No evidence was collected by the CBI to prove the above ingredients against the A-2.In considering the entire circumstances I am of view that the charge labelled against the A-2 by the CBI can not prove her guilt in trial: Calcutta High Court

The above-mentioned was opined by the Calcutta High Court in the case of Shri Sushanta Dasgupta and Anr. v. Central Bureau of Investigation, C.R.R. No. – 341 of 2018 before the Honourable Justice Shubendu Samanta on 23rd December 2022. 


An application under Section 482 of the Code of Criminal Procedure brought by the petitioner in an effort to have a special case proceeding before the Learned 3d Special Court in Calcutta quashed and to overturn an order issued on October 12, 2017, by the Special Judge, which denied the petitioner’s request for discharge.

The short version of the case’s facts is that the Central Bureau of Investigation for the opposing party filed an FIR on February 24, 2012, based on a letter of complaint from a CBI/ACB/Calcutta inspector who claimed, among other things, that petitioner No. 1 had accumulated significant assets in his name and the names of his family members during the check period that was out of proportion to his known source of income.

After conducting an investigation, the CBI filed a charge sheet alleging that Accused No. 1 had violated Sections 13(2) and 13(1)(c) of the Prevention of Corruption Act of 1988 and Accused No. 2 had violated Sections 109 IPC and Sections 13(2) and 13(1)(c) of the Prevention of Corruption Act of 1988.

The petitioners then submitted a request for discharge under Section 239 of the Criminal Procedure Code to the Special Judge. The petitioner’s prayer was not answered. this adjustment was made.


In K. Ponnuswamy [(2001 6 SCC 674)] case, the Honorable Supreme Court maintained the Special Court’s conviction of government employee A-1, which the High Court had previously upheld, and did not uphold the convictions of A-1’s wife or A-1’s daughter, who are A-2 and A-3, respectively. The assets registered in the names of A-2 and A-3 in the aforementioned case, according to the Honorable Apex Court, can very well be regarded as belonging to A-1 because the accused have not provided sufficient evidence to support their Benami claim.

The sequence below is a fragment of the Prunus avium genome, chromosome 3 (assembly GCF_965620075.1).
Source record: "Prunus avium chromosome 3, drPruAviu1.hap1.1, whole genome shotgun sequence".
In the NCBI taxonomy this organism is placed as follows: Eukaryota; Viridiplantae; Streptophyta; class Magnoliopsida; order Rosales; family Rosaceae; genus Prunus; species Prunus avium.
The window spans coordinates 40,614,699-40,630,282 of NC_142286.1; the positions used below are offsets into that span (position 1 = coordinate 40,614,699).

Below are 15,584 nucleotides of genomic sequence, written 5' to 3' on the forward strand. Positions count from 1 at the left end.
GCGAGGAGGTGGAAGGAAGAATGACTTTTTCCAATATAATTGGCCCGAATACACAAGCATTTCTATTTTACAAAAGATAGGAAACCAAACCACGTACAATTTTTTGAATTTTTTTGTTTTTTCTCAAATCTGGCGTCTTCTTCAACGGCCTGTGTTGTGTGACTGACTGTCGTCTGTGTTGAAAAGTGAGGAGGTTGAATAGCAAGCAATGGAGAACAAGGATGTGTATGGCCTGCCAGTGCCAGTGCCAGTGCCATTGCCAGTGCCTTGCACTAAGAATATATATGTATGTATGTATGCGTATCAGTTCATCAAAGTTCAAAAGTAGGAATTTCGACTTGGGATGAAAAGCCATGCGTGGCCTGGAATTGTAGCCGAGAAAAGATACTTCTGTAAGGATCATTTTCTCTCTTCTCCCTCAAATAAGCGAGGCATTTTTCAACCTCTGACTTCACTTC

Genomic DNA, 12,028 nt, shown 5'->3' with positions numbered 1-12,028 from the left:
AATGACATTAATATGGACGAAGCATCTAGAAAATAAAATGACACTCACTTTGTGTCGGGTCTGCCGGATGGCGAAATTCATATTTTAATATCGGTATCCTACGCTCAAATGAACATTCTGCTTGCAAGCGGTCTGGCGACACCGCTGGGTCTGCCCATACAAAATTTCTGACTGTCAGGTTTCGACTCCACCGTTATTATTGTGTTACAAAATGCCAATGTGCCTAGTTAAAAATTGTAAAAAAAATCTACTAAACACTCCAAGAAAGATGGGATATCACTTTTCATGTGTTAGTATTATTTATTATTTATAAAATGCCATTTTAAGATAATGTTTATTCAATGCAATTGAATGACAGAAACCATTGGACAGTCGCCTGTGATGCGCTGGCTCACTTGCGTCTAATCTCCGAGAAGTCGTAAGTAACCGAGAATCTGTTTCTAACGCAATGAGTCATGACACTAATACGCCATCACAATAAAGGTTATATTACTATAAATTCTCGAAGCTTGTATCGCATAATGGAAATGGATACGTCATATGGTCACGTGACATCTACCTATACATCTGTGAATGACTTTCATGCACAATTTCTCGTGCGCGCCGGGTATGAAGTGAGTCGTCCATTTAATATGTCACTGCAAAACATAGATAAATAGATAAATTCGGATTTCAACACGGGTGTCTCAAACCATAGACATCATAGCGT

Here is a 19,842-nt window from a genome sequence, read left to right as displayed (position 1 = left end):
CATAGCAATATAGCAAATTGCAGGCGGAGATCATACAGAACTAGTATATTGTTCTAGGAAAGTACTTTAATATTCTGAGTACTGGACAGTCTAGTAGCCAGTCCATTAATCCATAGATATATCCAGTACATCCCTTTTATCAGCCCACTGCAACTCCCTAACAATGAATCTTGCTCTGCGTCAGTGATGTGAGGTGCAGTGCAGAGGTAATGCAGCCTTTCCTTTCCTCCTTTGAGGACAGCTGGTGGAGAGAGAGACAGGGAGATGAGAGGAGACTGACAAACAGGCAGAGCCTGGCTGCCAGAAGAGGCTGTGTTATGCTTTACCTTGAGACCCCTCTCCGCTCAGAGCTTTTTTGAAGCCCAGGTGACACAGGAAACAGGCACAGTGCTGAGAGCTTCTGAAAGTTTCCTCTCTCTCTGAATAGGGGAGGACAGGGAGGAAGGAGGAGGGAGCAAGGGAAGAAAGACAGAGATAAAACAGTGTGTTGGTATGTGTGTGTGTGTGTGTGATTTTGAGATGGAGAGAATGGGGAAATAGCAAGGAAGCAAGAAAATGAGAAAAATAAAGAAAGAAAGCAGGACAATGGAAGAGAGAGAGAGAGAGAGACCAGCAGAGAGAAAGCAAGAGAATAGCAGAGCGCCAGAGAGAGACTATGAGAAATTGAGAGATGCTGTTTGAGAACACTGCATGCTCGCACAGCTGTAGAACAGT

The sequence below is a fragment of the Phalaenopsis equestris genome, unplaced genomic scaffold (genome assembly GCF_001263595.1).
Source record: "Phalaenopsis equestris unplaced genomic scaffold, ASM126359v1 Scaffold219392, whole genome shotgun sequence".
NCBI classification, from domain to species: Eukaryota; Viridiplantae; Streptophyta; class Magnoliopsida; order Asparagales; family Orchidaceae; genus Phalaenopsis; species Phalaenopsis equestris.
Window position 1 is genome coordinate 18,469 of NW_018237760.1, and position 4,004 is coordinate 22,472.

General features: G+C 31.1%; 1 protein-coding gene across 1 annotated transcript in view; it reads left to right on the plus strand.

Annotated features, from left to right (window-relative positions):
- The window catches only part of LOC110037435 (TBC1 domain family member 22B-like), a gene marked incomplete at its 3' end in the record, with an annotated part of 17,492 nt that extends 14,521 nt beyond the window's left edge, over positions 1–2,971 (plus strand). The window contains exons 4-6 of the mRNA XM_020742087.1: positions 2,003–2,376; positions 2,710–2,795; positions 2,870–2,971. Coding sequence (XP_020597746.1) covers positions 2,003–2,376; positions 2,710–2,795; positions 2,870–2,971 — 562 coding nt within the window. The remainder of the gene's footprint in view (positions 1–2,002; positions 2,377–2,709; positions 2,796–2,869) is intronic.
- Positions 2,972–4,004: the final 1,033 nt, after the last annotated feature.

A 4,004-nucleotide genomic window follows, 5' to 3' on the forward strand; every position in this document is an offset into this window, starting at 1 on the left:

The verb “instigate” is to urge, provoke, or urge someone to take severe or undesirable action. Mens rea must consequently be present in addition to instigation. A-2 does not have a separate source of income. An unemployed wife typically follows a natural route of dependence on her employed husband’s wishes. The A-1 and A-2 are in a fiduciary relationship. A-1 is in a position and equipped to suppress A-2’s will. As a result, A-2 is unable to prevent A-1 from participating in the Bank Account or jointly acquiring the KVP and other certificates. In this instance, A-2’s involvement with A-1 cannot ipso facto establish their culpability.

The CBI did not gather any evidence to support the assertions made above against the A-2. I believe that the accusation brought by the CBI against the A-2 cannot establish her guilt at trial after taking into account all of the relevant facts.

In conclusion, it is safe to conclude that the learned special judge’s contested order regarding A-2 is improper. The charge against the A-2 is unfounded, and she is entitled to a discharge, according to the facts, circumstances, and evidence in the record.

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